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We have a bunch of lua files in a directory
structure with 'requires' to load code as
necessary, using the lua_path environment
variable. Now we want to precompile the code
instead of keeping it all as source. Is there
a good way to define a "parallel" directory
structure for the compiled code that could
be generated automatically from the source?

Assuming that you don't want to do what LHF suggested (i.e. to build a large binary with all the code bundled inside it, which is a lot less flexible), you could just redefine your package.path from, say:


(adjust to Windows flavour if desired) to:


When you're ready to make a release build, just compile all the .lua files to .luac recursively in the /opt/me tree, and package only the .luac versions into the release distro.

When you unpack the distro file on the target computer, there won't be any .lua files, so the .luac files will be found and used instead. Whenever you want to debug one of the files from source, just drop the .lua file in the same directory as its corresponding .luac and it will be loaded in preference.

Then, when you want one of your users to test a new .lua file with the rest of the regular software build, they can drop it in place until the testing is done, and delete it to revert to the "official" compiled version.

Alternatively, reverse the precedence of .lua and .luac in the lua_path. Then the .luac files, if they exist, will be found first. Whenever you want to switch back to running with a .lua file, simply delete its .luac companion. When finished hacking on the .lua file, simply recompile it to .luac to start running and testing with the updated precompiled version.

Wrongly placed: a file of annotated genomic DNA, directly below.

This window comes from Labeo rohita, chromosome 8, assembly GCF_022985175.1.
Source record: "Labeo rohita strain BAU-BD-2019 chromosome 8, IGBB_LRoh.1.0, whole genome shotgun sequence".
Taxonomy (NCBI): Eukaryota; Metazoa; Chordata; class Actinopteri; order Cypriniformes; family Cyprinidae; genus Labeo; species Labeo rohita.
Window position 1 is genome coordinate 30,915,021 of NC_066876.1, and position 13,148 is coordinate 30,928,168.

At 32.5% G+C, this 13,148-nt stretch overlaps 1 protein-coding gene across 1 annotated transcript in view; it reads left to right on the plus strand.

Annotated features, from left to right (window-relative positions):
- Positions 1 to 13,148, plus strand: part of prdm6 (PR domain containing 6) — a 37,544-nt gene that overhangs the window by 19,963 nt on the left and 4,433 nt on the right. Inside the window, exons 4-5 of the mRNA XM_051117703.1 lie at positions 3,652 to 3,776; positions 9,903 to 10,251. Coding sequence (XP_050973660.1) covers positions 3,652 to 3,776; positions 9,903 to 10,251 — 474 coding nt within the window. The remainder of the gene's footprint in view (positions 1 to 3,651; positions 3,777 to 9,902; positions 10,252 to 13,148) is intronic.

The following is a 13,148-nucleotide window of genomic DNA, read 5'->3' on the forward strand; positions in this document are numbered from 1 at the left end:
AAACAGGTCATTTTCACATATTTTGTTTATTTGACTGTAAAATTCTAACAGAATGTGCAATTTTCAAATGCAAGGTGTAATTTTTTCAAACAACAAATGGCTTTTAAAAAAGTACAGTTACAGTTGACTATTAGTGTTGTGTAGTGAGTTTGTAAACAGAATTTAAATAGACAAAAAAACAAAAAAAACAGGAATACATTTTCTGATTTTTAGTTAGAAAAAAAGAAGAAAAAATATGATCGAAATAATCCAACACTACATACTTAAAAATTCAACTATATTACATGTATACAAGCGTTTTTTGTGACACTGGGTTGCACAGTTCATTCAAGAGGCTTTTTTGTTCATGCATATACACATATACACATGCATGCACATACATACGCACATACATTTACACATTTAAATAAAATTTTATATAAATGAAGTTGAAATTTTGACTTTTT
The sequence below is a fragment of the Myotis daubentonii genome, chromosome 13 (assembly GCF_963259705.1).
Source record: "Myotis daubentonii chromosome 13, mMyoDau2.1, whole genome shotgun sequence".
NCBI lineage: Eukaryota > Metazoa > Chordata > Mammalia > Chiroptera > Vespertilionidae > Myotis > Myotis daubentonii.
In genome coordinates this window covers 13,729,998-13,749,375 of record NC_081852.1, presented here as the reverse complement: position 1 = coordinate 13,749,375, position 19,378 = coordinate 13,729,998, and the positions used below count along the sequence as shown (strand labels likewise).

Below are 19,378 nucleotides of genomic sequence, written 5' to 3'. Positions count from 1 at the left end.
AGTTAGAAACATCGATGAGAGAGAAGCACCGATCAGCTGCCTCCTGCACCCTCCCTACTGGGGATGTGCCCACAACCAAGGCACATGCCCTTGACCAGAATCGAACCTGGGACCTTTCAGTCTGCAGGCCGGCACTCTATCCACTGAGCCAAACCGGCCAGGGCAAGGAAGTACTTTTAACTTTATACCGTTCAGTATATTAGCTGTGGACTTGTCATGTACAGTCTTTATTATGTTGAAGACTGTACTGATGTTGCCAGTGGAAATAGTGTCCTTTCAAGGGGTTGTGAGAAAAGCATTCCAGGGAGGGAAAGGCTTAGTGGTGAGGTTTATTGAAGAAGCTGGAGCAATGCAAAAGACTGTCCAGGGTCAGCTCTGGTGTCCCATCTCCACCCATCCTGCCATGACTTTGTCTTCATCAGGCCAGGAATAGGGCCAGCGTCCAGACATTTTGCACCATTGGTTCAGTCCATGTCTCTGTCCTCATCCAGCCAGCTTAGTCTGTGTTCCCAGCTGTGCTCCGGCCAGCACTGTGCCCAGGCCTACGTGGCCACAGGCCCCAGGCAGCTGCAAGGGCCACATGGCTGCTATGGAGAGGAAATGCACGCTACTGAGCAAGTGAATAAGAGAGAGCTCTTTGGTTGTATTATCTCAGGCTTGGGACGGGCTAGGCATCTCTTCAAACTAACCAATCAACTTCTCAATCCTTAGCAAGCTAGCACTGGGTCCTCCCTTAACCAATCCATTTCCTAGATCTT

When ready to ship, leave out the .lua files from the shipping tarball/installer/BLOB and your users won't get the source code (and so won't be tempted to muck around with it), but everything will work.

If you are using bash (which you can easily do natively on Windows using MinGW's MSYS) then something like:

for f in $(find /opt/me -name '*.lua'); do
luac -o ${f%.lua}.luac $f; done

should do the recursive compile in one shot. Or just use a makefile to rebuild only changed .lua source files. (The compiler is superquick so unless your proejct is huge a bulk rebuild is no dig deal.)

This way allows you to keep the .lua and .luac files in the same directory tree on your build computers. Recursively delete *.luac to go to source-only operation. The deleted files can trivially be regenerated in place.

[Apologies if this has been answered. I am currently reading the list off the lua-users website and the updates are quite laggy. Daily, I presume.]